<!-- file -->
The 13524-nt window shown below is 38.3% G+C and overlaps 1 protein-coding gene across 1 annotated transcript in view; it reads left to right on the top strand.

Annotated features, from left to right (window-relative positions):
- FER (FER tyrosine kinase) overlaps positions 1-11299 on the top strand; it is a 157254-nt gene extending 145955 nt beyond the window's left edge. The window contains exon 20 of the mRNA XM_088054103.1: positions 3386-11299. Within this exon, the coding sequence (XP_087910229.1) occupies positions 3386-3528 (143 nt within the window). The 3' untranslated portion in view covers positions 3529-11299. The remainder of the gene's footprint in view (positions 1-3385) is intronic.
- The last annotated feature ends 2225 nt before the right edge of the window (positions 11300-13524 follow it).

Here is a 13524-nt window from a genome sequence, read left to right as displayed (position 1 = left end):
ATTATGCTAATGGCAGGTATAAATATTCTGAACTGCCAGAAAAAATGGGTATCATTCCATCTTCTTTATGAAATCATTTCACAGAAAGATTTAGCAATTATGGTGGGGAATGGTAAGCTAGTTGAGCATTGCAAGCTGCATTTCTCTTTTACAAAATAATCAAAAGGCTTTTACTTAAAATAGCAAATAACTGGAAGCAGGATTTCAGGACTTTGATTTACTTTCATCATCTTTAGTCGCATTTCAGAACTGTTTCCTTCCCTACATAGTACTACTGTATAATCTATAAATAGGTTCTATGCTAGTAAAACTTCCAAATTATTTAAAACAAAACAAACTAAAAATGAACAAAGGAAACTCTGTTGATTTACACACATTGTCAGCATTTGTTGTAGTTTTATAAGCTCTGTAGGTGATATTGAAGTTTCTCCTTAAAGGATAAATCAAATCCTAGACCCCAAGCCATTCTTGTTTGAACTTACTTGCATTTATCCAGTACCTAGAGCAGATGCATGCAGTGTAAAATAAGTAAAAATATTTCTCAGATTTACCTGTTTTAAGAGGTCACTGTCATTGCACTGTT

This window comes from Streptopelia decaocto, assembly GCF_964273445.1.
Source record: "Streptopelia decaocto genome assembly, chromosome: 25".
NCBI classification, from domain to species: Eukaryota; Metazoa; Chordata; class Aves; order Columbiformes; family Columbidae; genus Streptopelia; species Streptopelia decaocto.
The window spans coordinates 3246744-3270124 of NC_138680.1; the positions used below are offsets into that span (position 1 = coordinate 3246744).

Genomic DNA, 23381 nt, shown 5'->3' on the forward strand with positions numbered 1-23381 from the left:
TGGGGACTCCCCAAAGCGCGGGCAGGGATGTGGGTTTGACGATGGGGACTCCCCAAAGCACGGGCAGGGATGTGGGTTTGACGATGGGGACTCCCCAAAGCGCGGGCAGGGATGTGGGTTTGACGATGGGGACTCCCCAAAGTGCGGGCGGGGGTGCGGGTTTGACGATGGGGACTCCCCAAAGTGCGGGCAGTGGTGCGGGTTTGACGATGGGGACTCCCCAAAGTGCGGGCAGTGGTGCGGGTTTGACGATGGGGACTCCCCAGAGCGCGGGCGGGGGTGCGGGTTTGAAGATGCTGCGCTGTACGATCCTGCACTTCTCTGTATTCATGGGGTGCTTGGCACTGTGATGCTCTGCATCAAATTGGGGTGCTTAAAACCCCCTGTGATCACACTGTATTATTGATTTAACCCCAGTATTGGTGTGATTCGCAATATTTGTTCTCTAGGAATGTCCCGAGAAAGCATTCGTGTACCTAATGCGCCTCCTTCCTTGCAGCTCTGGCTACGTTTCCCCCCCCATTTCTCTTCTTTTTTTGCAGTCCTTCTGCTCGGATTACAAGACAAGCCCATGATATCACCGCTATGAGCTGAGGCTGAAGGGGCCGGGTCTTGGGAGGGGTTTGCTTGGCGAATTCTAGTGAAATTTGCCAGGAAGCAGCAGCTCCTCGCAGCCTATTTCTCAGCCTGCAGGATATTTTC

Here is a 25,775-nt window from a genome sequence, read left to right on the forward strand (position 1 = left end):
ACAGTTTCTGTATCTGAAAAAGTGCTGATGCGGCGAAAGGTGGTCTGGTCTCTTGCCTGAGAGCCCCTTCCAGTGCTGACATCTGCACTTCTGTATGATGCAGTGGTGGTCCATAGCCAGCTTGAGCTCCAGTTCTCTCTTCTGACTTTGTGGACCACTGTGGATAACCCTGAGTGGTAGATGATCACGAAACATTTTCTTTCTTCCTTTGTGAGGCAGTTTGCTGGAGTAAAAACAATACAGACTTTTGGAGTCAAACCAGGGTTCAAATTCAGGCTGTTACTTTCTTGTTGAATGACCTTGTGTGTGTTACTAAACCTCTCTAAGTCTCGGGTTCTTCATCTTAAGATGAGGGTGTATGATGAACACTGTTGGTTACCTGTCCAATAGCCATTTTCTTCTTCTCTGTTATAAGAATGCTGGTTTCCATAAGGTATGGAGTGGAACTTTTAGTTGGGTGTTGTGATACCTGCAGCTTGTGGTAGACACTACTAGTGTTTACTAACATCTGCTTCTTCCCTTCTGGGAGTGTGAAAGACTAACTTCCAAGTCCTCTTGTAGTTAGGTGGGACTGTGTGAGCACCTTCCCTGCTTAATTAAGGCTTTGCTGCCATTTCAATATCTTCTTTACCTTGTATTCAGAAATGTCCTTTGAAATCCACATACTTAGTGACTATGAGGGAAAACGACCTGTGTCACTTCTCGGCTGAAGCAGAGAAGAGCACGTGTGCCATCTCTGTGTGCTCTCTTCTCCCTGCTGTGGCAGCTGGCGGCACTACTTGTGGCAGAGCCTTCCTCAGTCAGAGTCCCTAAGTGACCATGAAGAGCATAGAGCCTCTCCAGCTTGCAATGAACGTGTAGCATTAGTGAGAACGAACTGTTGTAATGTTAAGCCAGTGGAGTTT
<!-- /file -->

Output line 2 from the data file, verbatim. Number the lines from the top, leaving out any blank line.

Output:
Annotated features, from left to right (window-relative positions):